With an adrenaline rush, I made it the rest of the way to the trailhead, arriving around eleven. The Wrangler people were playing cards at a popup table. My friend, bloodied, was collapsed in a chair beside them. Laughing at our misfortune, they told us to sleep in our Jeep and drive down in the morning. We agreed and walked the last mile to our car. We hopped in and turned on the lights. The empty mine stared back at us. The poltergeists of passed prospectors were certainly waiting in the darkness. Bloody, dehydrated, sore, and spooked; we decided to go. Why start heeding advice now? After an hour of treacherous rocky cliffs and limited visibility, we sighed relief and returned to the highway.


With a quarter tank of gas, no service, and no maps; we took a lucky guess on direction and drove fifty miles to a gas station. It was closed, but the pumps ran. Still no water, but at least a full tank and some cell service, we set our sights for the next motel…another hundred miles away. We trucked on, through winding mountain roads, until we reached Mammoth Lakes. It was nearly two in the morning, and no signs advertised vacancy. Desperate, we approached every hotel in town–Best Western, Travelodge, Motel 6, and–but to no avail. Independence Day left no room free. There wasn’t even a stable.


So we doubled-down. We found a twenty-four hour grocery, loaded up on energy drinks and Slim Jim’s, and drove seven hours home. After a shower and some breakfast, I fell into bed. It never felt so good.


You put up a fight, Nevada. But you lost.


Boundary Peak. 13140 ft / 4005 m. 1 July 2017.

June 2017

16 July 2017

Northern California is brown now. The rolling green hills of winter and spring have turned dry–the plants shriveled and dull, ground hard and cracked. During my first week here, I took my bike up and down green slopes. The earth was so wet that I ended up sliding face first in the mud. This June, I biked through the hills again, over earth so dry that I was nearly vibrated off the trail. The weather change may be minor, but the seasonal climate shift is nothing to scoff at.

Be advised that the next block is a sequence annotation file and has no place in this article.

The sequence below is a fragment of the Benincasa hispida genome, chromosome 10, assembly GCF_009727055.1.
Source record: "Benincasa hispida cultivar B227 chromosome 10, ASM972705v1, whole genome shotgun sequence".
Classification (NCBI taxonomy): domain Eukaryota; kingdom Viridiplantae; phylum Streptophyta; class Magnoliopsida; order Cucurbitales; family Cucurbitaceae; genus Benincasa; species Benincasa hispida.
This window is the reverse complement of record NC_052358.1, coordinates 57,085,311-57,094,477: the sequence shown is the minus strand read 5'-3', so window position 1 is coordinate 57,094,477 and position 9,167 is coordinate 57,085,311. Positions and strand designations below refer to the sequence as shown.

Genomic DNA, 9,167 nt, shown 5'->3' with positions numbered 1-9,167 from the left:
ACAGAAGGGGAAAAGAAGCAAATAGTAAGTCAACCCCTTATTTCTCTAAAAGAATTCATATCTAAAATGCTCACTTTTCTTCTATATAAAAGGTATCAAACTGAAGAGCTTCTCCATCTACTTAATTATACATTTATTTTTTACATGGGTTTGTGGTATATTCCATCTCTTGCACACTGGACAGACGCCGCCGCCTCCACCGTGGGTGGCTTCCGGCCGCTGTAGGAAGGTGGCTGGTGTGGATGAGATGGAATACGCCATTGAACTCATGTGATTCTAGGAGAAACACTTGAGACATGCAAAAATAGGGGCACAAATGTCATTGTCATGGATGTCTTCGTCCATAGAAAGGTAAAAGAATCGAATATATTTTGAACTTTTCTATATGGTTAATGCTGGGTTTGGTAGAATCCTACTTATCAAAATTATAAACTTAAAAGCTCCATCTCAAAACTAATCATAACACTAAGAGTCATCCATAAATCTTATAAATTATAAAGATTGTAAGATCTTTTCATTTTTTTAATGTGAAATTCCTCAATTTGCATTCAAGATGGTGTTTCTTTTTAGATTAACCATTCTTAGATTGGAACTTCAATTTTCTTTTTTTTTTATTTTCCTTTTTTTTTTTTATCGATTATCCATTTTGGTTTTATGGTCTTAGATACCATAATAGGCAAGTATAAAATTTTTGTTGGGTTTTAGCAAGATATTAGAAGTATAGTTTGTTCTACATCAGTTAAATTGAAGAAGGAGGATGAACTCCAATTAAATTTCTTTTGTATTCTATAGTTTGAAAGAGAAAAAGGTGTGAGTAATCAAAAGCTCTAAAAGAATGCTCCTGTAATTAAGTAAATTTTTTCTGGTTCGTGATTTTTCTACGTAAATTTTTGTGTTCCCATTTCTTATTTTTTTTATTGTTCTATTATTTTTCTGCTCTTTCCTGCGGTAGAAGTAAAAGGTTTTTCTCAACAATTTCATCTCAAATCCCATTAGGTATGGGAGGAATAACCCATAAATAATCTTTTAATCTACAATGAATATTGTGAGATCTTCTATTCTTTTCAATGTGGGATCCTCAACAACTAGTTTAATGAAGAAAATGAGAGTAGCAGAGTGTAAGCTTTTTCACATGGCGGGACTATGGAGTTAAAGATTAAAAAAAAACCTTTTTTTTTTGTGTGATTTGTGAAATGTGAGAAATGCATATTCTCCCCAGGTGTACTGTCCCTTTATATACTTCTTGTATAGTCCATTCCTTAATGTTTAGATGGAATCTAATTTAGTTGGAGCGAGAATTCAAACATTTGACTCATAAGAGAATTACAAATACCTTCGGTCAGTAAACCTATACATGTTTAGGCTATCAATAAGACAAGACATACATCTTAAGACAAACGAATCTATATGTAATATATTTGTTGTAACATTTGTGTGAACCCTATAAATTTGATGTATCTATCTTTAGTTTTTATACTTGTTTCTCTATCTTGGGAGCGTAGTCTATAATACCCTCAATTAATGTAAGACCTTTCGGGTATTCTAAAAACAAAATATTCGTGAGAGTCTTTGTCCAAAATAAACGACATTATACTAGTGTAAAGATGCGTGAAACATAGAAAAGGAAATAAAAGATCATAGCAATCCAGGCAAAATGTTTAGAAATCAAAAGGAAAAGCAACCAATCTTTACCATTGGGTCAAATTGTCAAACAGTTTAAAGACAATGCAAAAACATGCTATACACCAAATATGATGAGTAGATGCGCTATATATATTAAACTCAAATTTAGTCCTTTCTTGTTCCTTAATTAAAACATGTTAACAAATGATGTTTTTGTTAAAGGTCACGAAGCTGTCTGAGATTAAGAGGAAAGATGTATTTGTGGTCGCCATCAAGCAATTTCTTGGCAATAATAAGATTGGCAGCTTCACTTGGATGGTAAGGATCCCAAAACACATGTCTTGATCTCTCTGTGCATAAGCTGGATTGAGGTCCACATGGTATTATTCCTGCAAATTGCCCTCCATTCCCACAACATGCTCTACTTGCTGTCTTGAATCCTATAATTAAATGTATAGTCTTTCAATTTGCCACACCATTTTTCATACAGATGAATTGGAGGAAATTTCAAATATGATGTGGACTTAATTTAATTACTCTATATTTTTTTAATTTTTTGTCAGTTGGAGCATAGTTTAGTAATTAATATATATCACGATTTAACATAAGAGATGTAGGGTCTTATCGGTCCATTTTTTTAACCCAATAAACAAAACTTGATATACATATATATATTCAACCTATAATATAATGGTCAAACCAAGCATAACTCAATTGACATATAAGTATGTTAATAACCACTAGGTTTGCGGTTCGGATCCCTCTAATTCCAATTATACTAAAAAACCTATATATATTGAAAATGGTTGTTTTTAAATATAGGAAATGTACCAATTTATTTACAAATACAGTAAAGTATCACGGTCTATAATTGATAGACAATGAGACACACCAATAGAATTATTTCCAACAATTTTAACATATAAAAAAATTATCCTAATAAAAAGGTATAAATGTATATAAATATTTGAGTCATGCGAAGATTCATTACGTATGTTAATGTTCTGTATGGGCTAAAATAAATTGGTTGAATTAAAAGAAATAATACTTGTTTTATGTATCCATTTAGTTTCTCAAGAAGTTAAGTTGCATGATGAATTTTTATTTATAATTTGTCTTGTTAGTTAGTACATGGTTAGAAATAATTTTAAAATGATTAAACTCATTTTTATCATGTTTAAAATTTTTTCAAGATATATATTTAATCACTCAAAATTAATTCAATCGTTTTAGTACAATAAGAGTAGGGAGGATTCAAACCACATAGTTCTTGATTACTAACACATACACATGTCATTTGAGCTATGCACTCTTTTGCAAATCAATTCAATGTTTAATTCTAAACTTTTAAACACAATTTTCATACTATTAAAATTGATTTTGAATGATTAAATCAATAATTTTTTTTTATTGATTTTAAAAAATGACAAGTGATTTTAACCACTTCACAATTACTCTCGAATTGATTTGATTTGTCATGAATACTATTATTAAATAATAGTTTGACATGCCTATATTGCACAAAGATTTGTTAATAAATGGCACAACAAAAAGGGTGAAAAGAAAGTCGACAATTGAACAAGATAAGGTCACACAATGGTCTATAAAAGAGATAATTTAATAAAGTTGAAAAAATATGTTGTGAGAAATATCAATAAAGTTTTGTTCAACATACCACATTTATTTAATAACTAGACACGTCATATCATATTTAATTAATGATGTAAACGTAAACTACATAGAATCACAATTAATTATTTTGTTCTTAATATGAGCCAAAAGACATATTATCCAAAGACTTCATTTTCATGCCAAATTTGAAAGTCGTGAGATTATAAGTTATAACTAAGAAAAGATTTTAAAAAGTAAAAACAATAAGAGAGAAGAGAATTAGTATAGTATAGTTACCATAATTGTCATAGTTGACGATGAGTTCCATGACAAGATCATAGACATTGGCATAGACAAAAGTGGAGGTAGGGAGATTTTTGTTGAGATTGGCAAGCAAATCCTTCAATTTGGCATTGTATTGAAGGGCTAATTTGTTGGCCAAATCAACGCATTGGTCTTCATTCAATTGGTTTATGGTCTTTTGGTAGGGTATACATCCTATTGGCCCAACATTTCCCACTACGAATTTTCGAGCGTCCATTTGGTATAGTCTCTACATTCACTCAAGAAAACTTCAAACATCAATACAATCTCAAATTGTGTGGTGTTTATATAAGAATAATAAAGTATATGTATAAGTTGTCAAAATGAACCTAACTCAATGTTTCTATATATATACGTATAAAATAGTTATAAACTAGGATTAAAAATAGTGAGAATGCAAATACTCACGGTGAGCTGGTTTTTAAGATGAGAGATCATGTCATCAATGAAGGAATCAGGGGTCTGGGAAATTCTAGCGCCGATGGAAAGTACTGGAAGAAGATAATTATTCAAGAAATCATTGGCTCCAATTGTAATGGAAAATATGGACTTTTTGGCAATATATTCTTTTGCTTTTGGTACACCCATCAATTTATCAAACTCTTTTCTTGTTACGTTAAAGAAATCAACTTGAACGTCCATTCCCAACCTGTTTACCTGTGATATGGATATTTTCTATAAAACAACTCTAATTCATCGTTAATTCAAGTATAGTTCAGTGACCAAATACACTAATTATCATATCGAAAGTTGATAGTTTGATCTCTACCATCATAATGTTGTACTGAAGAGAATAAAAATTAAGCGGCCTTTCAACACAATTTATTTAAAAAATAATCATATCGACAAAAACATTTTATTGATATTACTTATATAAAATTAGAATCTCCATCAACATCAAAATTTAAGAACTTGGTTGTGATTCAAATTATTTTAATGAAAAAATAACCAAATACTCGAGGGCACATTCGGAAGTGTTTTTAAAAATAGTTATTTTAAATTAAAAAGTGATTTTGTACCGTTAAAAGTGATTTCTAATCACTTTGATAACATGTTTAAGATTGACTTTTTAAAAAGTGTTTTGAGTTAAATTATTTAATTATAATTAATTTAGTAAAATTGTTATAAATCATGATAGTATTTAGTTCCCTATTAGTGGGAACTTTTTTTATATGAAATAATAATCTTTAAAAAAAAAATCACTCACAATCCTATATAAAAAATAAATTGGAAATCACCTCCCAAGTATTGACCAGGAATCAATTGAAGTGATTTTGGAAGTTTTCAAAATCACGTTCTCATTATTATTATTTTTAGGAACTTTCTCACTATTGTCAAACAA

Short of work and biking; I had a quick trip to Atlanta. It was the first time I had flown in several months, and I had the pleasure of spending long layovers in new airports. Sarcasm withheld, I am quite fond of long layovers. Once through security and not late for a flight, airports are relaxing. There’s plenty of time to read, think, and people watch. The anticipation of the flight to come is exciting, and there’s always a conveyor belt to walk on.


Despite the anticipation, the Atlanta trip was a net loss since I dropped my phone in Lake Lanier. Unable to retrieve it–despite the Otter Box probably keeping it perfectly dry–I upgraded to the iPhone 7 when I came home. Short of the missing audio jack (improved aesthetics and impetus to buy AirPods), there was nothing notably different than the 6. t was due for an upgrade anyway.


Beyond a technology upgrade, I enhanced a few other things. One, the premium version of Spotify–convenience and quality well worth the monthly fee. Two, a subscription to The Economist–well worth the limited ads and world news. Three, a loss of my best never-have-I-ever: I drank coffee. Black. At a little diner in Eastern California, I had my first taste of the world’s life fuel. What’s more, I actually liked it. It was plain, bitter, and got my mind rolling much quicker than it normally does in the morning. Haven’t had a sip since, but I’ll consider working it into my routine. Why limit myself? While self-denial can be a differentiator and bolster of strength in some regards, other limitations are just silly.


May 2017

4 June 2017

I dog sat this month. The beast was nice–friendly and well-behaved. I couldn’t tell you the breed, but he was some kind of mutt. He was a pleasure to babysit–I enjoyed walking and feeding him and generally having a dependent for the week. But the week was enough. Guilt weighed me down each time I left for work, keeping him caged for eight to ten hours. To compensate, I spent about an hour each evening taking him for walks and giving some TLC. As much as I enjoyed it, my free-time was spent and my couch covered in fur. I really enjoy free-time and a clean apartment, so this state was not sustainable for me. Thus, a realization: I love animals, but I don’t want pets.